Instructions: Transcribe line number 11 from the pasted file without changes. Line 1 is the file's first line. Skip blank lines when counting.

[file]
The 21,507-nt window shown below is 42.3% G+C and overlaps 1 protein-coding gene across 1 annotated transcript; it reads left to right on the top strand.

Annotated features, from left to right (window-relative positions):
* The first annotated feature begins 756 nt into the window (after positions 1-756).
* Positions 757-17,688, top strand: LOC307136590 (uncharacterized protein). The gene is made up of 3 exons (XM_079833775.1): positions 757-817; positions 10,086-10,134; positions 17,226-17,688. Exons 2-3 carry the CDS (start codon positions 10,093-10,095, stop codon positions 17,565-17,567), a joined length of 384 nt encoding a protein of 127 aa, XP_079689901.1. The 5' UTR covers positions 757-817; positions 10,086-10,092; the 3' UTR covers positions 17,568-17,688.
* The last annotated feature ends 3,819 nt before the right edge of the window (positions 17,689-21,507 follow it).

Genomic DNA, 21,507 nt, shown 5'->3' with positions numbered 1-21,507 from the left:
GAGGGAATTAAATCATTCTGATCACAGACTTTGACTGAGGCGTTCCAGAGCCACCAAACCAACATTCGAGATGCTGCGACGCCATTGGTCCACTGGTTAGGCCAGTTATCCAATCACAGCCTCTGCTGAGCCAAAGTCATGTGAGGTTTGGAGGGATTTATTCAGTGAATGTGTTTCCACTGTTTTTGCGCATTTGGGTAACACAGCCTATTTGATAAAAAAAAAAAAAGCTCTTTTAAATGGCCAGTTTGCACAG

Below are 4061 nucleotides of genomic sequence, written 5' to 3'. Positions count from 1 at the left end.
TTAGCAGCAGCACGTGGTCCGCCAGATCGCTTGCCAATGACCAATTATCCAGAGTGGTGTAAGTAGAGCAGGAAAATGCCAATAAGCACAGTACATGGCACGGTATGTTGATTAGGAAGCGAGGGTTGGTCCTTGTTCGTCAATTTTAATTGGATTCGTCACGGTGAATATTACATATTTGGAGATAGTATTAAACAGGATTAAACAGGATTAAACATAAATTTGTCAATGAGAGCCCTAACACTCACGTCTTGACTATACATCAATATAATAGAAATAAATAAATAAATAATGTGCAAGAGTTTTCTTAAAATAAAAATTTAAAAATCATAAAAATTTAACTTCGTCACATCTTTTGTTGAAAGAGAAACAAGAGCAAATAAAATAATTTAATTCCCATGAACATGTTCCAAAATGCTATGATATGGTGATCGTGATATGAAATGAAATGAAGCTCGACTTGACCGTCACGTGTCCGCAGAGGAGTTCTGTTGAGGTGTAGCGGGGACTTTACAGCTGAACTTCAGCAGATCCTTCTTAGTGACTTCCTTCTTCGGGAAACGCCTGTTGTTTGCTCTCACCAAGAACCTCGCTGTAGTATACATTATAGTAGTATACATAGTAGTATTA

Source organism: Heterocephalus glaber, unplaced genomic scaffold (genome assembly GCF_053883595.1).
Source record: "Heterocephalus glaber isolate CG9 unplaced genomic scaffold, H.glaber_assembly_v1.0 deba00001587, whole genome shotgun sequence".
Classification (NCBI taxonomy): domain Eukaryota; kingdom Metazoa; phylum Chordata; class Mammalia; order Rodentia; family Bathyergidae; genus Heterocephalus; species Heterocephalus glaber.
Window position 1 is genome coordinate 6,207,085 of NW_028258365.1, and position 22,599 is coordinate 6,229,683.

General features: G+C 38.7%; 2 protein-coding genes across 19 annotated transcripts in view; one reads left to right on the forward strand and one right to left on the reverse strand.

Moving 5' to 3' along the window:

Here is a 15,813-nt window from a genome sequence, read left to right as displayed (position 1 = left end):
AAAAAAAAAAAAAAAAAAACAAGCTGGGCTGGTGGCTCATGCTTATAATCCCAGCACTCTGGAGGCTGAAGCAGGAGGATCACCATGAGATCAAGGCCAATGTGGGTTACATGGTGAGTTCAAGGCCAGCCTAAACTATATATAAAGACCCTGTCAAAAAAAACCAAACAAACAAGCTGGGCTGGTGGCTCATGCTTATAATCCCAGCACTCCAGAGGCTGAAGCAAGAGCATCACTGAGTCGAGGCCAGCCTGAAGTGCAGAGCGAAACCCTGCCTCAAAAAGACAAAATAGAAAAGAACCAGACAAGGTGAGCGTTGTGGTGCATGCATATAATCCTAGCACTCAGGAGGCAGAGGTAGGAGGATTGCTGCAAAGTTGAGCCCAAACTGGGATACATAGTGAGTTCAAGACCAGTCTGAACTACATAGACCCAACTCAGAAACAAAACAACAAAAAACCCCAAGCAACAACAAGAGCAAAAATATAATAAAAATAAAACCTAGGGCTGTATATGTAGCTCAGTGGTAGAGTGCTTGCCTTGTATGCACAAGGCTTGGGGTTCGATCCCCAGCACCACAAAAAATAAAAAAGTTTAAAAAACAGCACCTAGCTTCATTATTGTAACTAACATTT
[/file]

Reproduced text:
Source record: "Heterocephalus glaber isolate CG9 unplaced genomic scaffold, H.glaber_assembly_v1.0 deba00001587, whole genome shotgun sequence".